Surprising: Denny Hamlin had a surprisingly bad day at Kentucky, hitting the wall after his tire blew. While Hamlin has been struggling with back issues, this time he surprisingly had his bell rung instead and was held in the infield care center to evaluate if he had had a concussion.
Hamlin’s heavy hit was also costly, with a 35th place finish, leaving him in the 25th position in the point standings, well out of current Chase contention.
“Definitely have to proceed on,” Hamlin said. “Hopefully, at least something to build off of even though we didn’t have a good finish.”
Not Surprising: Clint Bowyer continued to impress, scoring his sixth top-five finish for the season. The driver of the No. 15 Camry 30th Anniversary Toyota took the checkered flag in third at Kentucky, getting ever so close to that first win of the season.
“Good day for us,” Bowyer said. “Obviously when you get that close at the end you can smell a chance at the win – just not our day yet.”
Surprising: In spite of getting trapped on pit road when a caution flew yet again, four-time champion Jeff Gordon managed to overcome and salvage a top-ten finish at the end of the day.
“We had an awesome fast Drive to End Hunger Chevrolet, that is for sure,” Gordon said. “I think we passed more cars than anybody.”
“These pit stops just aren’t going our way,” Gordon continued. “You just have to keep working hard at it and hope they fall your way eventually.”
Not Surprising: Just as Dale Earnhardt Jr. got lucky in qualifying by catching a cloud, Kyle Busch was searching all race day for the same. Busch rebounded from an early race spin to finish in the fifth position in his No. 18 Doublemint Toyota Camry.
“Anytime I got cloud cover, I could pick up three-tenths of a second,” Busch said. “It was a stupid amount of time I could pick up and then I go down into the next corner and the sun is back and then you’re wrecking loose.”
“We persevered and came home fifth,” Busch continued. “We can take that effort and go into next week.”
Surprising: The end of one driver’s record was the beginning of another driver’s redemption. Bobby Labonte’s streak of 704 consecutive starts came to an end at Kentucky Speedway and the Quaker State 400 marked the first race since 1978 in which there was no driver named Labonte.
While Bobby Labonte sat on the sidelines, the replacement driver in the No. 47 Scott Products Toyota, AJ Allmendinger, had his own comeback moment at Kentucky. The ‘Dinger, who had tested positive for substance abuse one year ago at Kentucky came back and finished 22nd for JTG-Daugherty Racing.
Not Surprising: At a track where he has won three straight Nationwide Series races, all coming from the pole, it was not surprising to see Joey Logano have a top-five finish at Kentucky Speedway. And this young driver, behind the wheel of the No. 22 Shell Pennzoil Ford was wishing for just one more caution in which he was convinced he could have gotten to Victory Lane.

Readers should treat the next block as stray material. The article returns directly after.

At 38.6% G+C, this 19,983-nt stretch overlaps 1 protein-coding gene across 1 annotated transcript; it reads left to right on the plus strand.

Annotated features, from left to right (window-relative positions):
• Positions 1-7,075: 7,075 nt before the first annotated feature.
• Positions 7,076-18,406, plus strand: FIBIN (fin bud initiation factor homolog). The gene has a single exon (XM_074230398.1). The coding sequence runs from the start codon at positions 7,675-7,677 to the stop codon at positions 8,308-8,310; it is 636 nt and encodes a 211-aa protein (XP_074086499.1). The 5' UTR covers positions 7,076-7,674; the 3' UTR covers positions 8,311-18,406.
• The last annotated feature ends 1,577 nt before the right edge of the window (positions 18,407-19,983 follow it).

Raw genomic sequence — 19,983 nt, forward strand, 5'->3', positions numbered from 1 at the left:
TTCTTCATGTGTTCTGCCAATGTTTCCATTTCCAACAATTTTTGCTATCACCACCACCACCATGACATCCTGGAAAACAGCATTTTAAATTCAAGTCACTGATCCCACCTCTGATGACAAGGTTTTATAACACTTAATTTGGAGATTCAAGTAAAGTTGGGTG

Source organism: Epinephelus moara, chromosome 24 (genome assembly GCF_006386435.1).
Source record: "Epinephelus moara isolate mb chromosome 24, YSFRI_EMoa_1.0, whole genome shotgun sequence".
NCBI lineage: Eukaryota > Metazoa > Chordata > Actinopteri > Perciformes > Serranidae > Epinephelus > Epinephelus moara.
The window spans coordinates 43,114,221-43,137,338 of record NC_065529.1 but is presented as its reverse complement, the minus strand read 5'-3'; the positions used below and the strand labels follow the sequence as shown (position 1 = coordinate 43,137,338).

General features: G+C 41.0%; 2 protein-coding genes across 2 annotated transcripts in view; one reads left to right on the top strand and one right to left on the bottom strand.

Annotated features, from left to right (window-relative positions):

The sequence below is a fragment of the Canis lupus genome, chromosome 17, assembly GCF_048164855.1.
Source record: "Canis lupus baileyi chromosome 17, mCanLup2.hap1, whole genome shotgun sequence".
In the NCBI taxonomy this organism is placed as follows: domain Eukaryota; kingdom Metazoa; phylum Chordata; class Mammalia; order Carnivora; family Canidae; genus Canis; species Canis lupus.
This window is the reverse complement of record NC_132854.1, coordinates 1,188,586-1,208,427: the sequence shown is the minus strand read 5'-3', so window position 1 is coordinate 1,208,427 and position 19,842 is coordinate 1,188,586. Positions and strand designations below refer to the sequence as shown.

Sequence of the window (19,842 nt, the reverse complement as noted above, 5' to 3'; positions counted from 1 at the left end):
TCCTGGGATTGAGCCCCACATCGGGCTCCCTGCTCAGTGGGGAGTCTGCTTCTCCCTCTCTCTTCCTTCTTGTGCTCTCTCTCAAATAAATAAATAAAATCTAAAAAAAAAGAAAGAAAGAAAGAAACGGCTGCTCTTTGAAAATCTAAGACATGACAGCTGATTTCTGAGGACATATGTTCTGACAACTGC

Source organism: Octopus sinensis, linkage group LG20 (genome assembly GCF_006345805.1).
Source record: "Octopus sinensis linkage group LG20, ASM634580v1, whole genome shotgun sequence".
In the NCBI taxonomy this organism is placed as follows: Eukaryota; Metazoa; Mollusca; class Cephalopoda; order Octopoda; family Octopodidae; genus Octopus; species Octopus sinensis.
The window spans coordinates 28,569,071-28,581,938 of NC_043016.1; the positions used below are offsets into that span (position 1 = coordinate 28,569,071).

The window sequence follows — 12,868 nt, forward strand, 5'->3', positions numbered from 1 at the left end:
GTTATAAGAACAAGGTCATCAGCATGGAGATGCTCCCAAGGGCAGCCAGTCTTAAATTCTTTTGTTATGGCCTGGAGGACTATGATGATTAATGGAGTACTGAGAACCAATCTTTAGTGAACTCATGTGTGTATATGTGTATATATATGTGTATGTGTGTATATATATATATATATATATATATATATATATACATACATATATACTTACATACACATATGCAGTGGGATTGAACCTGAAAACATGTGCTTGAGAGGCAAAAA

“I felt like we were good enough to win for a little bit,” Logano said. “We were sitting pretty in fourth when the caution came out and that usually puts you second or third.”
“I was hoping for one more caution because I thought I would be in the cat-bird seat if that happened.”
Surprising: After winning at Sonoma and predicting his winning ways would continue, Martin Truex Jr. took an ill-handling car and managed a surprisingly good top ten finish.
“We dodged a lot of bullets,” the driver of the No. 56 NAPA Auto Parts Toyota said. “We didn’t have a very good car.”
“We just never could get the car in the race track and I feel lucky to finish where we did,” Truex Jr. continued. “These are the kind of days that we need when we don’t have a good car – to persevere, fight through it and get a top-ten.”
Not Surprising: After running so well this season and being second in the point standings to none other than five-time champ Jimmie Johnson, it was no wonder that Carl Edwards was confused after finishing 21st in the race at Kentucky.
“Man, I don’t understand what happened,” the driver of the No. 99 UPS Ford Fusion said. “We were terrible at the end.”
“I just couldn’t make anything happen,” Edwards continued. “We’re going to have to try to figure that out.”
“We were feeling really good and having a good time out there for a while but it turned out terribly,” Edwards continued. “I guess that is the way it goes.”